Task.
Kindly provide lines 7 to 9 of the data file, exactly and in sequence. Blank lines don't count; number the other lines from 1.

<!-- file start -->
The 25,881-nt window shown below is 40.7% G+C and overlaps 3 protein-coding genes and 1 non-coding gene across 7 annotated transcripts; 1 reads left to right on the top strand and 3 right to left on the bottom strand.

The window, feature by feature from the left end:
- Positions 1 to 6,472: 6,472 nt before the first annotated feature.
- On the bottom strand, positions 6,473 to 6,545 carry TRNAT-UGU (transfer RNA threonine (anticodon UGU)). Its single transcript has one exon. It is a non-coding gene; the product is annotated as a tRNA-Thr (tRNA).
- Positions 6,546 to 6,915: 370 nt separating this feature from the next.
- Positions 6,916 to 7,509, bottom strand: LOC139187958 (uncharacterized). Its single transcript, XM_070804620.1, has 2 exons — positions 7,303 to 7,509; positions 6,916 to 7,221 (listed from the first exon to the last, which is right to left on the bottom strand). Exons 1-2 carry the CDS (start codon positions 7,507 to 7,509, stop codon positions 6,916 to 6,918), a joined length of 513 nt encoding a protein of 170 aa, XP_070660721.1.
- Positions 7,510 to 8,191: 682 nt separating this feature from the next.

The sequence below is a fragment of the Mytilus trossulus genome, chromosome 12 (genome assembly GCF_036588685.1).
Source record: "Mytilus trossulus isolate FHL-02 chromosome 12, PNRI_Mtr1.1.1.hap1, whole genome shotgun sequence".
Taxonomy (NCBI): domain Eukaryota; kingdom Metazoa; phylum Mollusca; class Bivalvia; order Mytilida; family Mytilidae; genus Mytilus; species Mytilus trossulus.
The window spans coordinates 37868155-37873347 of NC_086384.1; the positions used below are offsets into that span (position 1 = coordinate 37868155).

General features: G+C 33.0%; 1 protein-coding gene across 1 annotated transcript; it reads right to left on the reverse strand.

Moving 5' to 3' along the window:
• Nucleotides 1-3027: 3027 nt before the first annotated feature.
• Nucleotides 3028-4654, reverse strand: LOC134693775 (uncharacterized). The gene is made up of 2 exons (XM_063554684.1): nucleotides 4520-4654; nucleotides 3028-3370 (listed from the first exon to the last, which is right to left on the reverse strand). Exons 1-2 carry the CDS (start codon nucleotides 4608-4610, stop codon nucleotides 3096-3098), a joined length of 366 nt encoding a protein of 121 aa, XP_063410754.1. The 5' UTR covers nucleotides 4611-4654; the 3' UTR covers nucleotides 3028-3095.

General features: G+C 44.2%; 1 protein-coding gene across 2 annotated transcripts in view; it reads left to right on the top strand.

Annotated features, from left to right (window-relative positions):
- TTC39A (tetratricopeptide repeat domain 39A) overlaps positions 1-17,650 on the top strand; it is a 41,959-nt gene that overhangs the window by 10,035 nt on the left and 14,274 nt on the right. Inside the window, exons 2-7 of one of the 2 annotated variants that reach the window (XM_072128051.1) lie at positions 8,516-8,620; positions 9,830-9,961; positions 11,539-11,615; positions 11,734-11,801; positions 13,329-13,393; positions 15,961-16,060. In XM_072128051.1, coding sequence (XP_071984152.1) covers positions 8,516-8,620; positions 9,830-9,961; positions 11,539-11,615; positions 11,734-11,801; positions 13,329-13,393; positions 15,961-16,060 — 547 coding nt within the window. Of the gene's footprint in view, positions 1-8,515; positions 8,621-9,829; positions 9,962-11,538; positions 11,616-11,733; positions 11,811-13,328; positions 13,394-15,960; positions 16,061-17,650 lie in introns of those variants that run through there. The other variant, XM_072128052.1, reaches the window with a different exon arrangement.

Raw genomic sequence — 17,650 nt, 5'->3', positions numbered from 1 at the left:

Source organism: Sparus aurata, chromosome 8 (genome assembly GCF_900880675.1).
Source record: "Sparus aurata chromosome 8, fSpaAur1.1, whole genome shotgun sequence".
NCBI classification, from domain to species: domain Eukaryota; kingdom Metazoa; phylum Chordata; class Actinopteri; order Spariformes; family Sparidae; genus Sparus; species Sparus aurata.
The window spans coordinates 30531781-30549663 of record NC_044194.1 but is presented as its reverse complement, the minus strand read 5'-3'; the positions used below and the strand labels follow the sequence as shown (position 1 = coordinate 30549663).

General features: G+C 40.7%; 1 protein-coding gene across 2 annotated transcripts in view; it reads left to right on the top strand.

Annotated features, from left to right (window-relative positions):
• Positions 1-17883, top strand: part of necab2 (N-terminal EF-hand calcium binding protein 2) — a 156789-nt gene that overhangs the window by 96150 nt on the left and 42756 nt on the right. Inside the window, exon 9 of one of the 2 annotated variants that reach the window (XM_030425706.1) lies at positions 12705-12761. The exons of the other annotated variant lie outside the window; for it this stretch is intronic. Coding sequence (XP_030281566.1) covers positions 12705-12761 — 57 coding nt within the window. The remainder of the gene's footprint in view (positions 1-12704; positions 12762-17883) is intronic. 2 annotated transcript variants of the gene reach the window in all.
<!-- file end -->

- Positions 7,510 to 8,191: 682 nt separating this feature from the next.

The sequence below is a fragment of the Mytilus trossulus genome, chromosome 12 (genome assembly GCF_036588685.1).
Source record: "Mytilus trossulus isolate FHL-02 chromosome 12, PNRI_Mtr1.1.1.hap1, whole genome shotgun sequence".